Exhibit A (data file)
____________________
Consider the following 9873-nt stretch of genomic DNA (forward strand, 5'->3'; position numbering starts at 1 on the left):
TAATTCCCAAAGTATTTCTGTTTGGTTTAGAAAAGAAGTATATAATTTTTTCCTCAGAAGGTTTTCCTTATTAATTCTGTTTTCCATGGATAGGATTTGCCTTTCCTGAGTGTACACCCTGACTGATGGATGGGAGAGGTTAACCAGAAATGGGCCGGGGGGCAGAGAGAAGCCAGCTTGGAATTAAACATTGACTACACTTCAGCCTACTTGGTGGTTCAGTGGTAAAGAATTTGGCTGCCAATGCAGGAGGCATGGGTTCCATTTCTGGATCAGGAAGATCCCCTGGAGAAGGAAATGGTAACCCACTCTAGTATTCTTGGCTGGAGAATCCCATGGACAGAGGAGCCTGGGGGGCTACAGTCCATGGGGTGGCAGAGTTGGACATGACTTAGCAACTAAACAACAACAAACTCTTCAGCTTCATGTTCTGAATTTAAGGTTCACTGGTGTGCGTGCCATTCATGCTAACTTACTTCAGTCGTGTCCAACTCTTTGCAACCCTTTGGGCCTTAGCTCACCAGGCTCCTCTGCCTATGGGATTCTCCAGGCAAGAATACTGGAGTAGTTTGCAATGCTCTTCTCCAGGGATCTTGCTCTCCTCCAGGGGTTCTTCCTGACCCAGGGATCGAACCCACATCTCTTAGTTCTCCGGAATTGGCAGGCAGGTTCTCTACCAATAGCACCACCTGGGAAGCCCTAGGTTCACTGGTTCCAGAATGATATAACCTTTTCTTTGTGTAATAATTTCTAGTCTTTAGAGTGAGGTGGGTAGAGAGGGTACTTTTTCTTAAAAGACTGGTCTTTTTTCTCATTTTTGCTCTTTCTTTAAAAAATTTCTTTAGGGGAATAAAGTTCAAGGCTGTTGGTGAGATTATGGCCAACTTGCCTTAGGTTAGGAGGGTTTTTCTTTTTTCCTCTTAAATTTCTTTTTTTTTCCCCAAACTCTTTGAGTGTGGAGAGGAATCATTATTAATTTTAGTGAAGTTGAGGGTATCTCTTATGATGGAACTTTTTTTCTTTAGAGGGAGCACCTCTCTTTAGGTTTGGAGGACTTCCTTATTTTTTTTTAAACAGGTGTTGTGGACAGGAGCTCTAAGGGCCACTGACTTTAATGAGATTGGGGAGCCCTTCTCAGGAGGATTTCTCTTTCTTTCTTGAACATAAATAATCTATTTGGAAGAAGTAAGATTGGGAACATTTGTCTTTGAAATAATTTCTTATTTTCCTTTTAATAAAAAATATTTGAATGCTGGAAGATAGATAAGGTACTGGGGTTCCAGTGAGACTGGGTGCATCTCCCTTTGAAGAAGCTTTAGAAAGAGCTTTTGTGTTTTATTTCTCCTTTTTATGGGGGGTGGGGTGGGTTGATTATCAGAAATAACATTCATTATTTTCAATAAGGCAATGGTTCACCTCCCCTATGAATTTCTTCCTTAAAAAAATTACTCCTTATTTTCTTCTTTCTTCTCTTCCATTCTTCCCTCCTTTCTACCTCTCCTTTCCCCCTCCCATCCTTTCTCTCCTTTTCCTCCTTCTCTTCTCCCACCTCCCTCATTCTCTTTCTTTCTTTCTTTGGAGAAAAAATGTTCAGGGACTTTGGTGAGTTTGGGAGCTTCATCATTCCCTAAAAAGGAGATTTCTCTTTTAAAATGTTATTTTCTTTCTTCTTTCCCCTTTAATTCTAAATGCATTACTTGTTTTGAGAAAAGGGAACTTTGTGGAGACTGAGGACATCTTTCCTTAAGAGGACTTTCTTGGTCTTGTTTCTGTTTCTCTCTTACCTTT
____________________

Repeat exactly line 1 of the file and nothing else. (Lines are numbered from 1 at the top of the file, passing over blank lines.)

Consider the following 9873-nt stretch of genomic DNA (forward strand, 5'->3'; position numbering starts at 1 on the left):